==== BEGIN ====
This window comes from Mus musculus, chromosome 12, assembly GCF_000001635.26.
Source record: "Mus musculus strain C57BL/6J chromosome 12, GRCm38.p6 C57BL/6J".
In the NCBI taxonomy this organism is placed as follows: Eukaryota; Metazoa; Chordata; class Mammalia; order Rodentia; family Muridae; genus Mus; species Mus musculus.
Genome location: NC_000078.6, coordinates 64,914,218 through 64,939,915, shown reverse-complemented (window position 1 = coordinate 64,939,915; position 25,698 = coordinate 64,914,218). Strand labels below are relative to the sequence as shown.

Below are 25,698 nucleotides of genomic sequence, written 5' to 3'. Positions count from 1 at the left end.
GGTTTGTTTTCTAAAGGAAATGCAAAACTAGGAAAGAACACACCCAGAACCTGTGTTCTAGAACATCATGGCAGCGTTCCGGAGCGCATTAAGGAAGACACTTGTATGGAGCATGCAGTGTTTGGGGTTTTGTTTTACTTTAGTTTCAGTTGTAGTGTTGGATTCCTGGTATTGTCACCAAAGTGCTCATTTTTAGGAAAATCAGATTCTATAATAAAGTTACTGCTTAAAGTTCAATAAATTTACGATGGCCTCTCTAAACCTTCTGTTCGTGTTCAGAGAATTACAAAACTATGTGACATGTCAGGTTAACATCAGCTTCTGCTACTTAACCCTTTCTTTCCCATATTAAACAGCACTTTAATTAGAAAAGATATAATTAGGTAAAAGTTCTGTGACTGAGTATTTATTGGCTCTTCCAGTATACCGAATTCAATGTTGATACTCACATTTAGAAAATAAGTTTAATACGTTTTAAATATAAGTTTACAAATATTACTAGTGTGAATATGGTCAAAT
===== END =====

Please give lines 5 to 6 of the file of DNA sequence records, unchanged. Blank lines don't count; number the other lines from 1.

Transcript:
Below are 25,698 nucleotides of genomic sequence, written 5' to 3'. Positions count from 1 at the left end.
GGTTTGTTTTCTAAAGGAAATGCAAAACTAGGAAAGAACACACCCAGAACCTGTGTTCTAGAACATCATGGCAGCGTTCCGGAGCGCATTAAGGAAGACACTTGTATGGAGCATGCAGTGTTTGGGGTTTTGTTTTACTTTAGTTTCAGTTGTAGTGTTGGATTCCTGGTATTGTCACCAAAGTGCTCATTTTTAGGAAAATCAGATTCTATAATAAAGTTACTGCTTAAAGTTCAATAAATTTACGATGGCCTCTCTAAACCTTCTGTTCGTGTTCAGAGAATTACAAAACTATGTGACATGTCAGGTTAACATCAGCTTCTGCTACTTAACCCTTTCTTTCCCATATTAAACAGCACTTTAATTAGAAAAGATATAATTAGGTAAAAGTTCTGTGACTGAGTATTTATTGGCTCTTCCAGTATACCGAATTCAATGTTGATACTCACATTTAGAAAATAAGTTTAATACGTTTTAAATATAAGTTTACAAATATTACTAGTGTGAATATGGTCAAAT